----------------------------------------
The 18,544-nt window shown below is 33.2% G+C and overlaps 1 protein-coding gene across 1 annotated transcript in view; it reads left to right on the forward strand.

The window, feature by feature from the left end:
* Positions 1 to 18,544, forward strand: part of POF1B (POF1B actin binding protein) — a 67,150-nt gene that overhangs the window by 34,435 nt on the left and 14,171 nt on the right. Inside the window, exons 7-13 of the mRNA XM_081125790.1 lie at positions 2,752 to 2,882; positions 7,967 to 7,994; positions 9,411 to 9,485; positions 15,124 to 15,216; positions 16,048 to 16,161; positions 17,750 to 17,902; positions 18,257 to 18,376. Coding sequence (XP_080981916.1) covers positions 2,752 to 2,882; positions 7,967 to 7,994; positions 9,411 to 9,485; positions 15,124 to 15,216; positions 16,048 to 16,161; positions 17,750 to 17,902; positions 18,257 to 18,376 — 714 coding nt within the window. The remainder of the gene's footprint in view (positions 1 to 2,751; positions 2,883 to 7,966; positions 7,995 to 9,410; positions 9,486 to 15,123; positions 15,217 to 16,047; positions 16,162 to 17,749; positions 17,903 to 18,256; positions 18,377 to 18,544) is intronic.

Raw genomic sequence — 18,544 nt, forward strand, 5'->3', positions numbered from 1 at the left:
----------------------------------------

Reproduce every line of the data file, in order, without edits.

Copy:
The 18,544-nt window shown below is 33.2% G+C and overlaps 1 protein-coding gene across 1 annotated transcript in view; it reads left to right on the forward strand.

The window, feature by feature from the left end:
* Positions 1 to 18,544, forward strand: part of POF1B (POF1B actin binding protein) — a 67,150-nt gene that overhangs the window by 34,435 nt on the left and 14,171 nt on the right. Inside the window, exons 7-13 of the mRNA XM_081125790.1 lie at positions 2,752 to 2,882; positions 7,967 to 7,994; positions 9,411 to 9,485; positions 15,124 to 15,216; positions 16,048 to 16,161; positions 17,750 to 17,902; positions 18,257 to 18,376. Coding sequence (XP_080981916.1) covers positions 2,752 to 2,882; positions 7,967 to 7,994; positions 9,411 to 9,485; positions 15,124 to 15,216; positions 16,048 to 16,161; positions 17,750 to 17,902; positions 18,257 to 18,376 — 714 coding nt within the window. The remainder of the gene's footprint in view (positions 1 to 2,751; positions 2,883 to 7,966; positions 7,995 to 9,410; positions 9,486 to 15,123; positions 15,217 to 16,047; positions 16,162 to 17,749; positions 17,903 to 18,256; positions 18,377 to 18,544) is intronic.

Raw genomic sequence — 18,544 nt, forward strand, 5'->3', positions numbered from 1 at the left: